TERRMEL SLEDGE (born March 18, 1977 in Fayetteville, North Carolina) is a Major League Baseball player for the San Diego Padres. Sledge is an outfielder whose career began in 2004 with the Montréal Expos. He moved with the team to Washington the following season as the Expos relocated to the American capital. He was traded to the Texas Rangers along with fellow outfielder Brad Wilkerson for second baseman Alfonso Soriano on December 7, 2005. He was then traded to the Padres in a six player deal on December 20, 2005. Before playing with Montreal and the major leagues, Sledge played with the Edmonton Trappers shortly before the team was moved to Round Rock.
CATHERINE FOX (born Dec. 15, 1977) won gold medals at 1996 Olympics in Atlanta as a member of the women's 4x100-meter freestyle relay and 4x100-meter medley relay teams; 21-time All-American at Stanford; set an American record in the 100-meter backstroke (52.47) at the 1999 NCAA Championships.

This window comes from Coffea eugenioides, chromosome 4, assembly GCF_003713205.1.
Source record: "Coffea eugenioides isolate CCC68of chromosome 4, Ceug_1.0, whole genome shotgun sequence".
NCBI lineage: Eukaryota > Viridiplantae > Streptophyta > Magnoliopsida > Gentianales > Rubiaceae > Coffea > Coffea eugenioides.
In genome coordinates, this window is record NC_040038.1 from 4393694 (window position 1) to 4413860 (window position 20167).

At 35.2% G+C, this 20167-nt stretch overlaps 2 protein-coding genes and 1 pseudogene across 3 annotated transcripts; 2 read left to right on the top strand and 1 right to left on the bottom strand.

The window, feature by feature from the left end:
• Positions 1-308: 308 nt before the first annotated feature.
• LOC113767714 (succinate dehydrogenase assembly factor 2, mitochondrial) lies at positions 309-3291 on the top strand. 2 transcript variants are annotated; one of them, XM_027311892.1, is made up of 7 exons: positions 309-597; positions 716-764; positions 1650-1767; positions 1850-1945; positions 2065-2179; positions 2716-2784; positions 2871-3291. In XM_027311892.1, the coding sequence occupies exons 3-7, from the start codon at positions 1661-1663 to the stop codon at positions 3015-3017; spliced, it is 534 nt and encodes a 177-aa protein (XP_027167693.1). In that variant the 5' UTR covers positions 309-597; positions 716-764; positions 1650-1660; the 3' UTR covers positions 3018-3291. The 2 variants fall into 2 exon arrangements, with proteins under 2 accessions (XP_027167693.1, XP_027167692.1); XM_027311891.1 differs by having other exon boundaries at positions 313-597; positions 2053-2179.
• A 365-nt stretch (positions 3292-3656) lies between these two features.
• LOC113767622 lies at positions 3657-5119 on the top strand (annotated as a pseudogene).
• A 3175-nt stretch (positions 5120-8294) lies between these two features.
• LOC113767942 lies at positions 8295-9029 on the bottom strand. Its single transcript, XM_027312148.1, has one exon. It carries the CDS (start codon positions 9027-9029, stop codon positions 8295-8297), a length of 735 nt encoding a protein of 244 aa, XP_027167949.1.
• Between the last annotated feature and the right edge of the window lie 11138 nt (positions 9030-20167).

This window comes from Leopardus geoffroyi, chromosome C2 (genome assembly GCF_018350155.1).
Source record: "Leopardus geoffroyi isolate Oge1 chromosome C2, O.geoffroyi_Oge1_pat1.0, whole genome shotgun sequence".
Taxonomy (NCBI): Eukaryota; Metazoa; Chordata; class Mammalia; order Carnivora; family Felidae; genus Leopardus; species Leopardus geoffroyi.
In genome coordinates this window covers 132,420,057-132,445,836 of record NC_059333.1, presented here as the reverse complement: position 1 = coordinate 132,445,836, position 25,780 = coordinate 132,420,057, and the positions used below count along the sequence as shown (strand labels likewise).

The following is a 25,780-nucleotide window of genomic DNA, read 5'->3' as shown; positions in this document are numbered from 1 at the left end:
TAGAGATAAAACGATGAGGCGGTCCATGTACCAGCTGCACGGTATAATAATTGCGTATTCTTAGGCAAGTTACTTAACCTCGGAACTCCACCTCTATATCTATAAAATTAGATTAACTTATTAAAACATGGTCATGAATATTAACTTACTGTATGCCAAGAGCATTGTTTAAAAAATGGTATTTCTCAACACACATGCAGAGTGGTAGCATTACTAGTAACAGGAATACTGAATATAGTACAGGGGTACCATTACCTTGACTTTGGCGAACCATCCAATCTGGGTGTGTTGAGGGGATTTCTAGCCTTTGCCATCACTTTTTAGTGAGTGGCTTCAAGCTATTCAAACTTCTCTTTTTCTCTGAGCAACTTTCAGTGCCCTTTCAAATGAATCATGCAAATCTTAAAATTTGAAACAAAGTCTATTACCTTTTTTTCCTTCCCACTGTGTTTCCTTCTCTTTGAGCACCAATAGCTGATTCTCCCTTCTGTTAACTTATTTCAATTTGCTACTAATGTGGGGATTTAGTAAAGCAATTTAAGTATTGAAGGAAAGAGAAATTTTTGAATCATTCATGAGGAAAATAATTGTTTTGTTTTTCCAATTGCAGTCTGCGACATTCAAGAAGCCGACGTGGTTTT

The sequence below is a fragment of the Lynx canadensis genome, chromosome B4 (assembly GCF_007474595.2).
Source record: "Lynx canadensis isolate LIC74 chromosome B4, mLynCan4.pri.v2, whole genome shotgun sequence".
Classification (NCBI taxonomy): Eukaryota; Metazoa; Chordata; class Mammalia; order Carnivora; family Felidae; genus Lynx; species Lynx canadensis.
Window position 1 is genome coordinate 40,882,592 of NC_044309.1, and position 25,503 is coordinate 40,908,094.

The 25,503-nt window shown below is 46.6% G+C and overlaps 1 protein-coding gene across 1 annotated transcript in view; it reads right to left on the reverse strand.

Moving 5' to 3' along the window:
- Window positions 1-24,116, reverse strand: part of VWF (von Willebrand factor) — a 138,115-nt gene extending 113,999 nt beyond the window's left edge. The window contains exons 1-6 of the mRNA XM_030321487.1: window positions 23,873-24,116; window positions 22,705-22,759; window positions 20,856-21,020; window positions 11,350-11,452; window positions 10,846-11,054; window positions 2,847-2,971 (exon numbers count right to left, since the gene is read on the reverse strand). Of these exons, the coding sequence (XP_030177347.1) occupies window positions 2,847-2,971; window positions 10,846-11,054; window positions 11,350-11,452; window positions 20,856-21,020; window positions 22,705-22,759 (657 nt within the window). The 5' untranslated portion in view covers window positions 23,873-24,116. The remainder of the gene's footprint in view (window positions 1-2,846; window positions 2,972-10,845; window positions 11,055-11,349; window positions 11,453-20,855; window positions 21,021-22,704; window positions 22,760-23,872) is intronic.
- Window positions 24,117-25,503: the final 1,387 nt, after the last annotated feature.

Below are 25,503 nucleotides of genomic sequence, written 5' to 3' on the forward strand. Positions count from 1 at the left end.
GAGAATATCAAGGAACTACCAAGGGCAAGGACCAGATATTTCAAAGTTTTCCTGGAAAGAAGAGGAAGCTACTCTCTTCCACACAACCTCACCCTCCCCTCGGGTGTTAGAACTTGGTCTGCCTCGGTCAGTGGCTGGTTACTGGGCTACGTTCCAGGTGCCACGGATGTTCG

AMY CHOW ZHOU WANYÍ (born May 15, 1978 in San Jose, California) is an American gymnast and a member of the famous Magnificent 7 who were the first American team to win Olympic gymnastics gold. Her fellow team members were Jaycie Phelps, Dominique Dawes, Shannon Miller, Kerri Strug, Amanda Borden and Dominique Moceanu. Chow was coached by Mark Young and was the first Asian-American woman to take an Olympic medal in her sport. Chow began gymnastics training in 1981, and has been competing in national and international competitions since 1990. She is primarily known for her performance at the 1996 Olympics where she won a silver medal on the uneven bars and team gold. She also competed in the 2000 Summer Olympics, although the team did not win a medal in Sydney. She was the first American woman to perform both the double twisting Yurchenko and the tucked double dismount on bars in international competition.